China Levies New Tariffs on U.S. Imports, Commits To Defending Core Principles
May 13, 2019 (EIRNS)—Today China authorities announced the imposition of tariffs on some $60 billion of U.S. imported goods, affecting 5,000 items, at rates from 5 to 25%. From Washington, the Office of the U.S. Trade Representative today posted more details on the timing and levels of the new tariffs the Trump Administration announced May 10, on $250 billion of Chinese imports. In the midst of this, U.S. Trade Representative Robert Lighthizer has been invited back to China, though no schedule has been set, according Director of the White House National Economic Council Larry Kudlow, speaking last night to Fox News.
Kudlow made a point of telling his host at two different times that President Donald Trump and President Xi Jinping may meet in June at the G20 summit in Osaka, Japan; he said that, there is a “strong possibility” of such a Trump-Xi meeting, and chances for it are “pretty good.” Otherwise, Kudlow asserted semantics that the U.S. imposition of tariffs during discussions is not trade war, but “part of the enforcement process” to get an acceptable deal. He said, “Both sides will pay” during the process. But the U.S. burden will be “de minimis,” whereas China will “suffer a diminishing export market.” He respected the host’s figures on how much more per year a U.S. family of four might now have to pay annually under the new tariffs regime ($767/year), and how many U.S. jobs might be lost (934,700), but Kudlow replied that “The U.S. economy is in a boom—growth, jobs, wages, productivity.” So whatever has to be done to correct 20 years of bad trade policy should be done. He said that “the toughest burden is on farmers,” and that the administration will take some of the customs duty money and help the farmers.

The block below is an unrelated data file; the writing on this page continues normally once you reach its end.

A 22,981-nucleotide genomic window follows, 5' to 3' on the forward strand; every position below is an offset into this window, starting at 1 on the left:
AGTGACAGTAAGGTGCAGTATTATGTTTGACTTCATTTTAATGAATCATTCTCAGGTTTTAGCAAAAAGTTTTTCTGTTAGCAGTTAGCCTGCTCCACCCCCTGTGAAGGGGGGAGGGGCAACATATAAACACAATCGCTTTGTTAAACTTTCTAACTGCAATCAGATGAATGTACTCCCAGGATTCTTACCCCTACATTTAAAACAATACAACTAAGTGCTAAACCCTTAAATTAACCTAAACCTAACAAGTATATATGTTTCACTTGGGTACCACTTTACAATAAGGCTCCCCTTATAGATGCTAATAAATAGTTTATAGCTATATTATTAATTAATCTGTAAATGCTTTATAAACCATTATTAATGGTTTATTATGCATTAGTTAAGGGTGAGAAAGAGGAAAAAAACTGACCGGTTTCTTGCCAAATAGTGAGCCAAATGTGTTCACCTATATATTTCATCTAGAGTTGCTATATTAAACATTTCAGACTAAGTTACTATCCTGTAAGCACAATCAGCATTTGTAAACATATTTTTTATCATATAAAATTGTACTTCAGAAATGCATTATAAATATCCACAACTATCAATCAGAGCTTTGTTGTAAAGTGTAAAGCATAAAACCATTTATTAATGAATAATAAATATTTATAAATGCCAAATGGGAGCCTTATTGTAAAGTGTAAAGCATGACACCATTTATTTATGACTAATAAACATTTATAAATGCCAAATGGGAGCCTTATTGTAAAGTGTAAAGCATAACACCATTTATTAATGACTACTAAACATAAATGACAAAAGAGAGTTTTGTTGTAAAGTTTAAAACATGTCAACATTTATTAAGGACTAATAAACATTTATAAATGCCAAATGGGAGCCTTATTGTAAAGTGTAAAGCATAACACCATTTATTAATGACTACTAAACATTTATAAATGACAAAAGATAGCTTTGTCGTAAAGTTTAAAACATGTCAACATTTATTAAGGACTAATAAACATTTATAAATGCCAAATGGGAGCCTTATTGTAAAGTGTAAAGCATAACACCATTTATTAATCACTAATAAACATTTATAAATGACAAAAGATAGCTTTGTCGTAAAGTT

Over the weekend, China’s main negotiator, Vice Premier Liu He, reiterated the three points of principle that China regards as core concerns, about which it will make no concessions. They are: 1) the complete removal of all trade-war related tariffs; 2) setting targets for Chinese purchases of imported goods that are in line with demand; and 3) ensuring that the text of the deal is “balanced” to ensure the “dignity” of both nations.
In regards to this last point, Chinese leaders have stressed that they will not accede to any stipulation that Chinese law will be changed as part of the trade deal. No. They will commit to administrative and regulatory means to comply with a deal, but will not pledge to change their laws.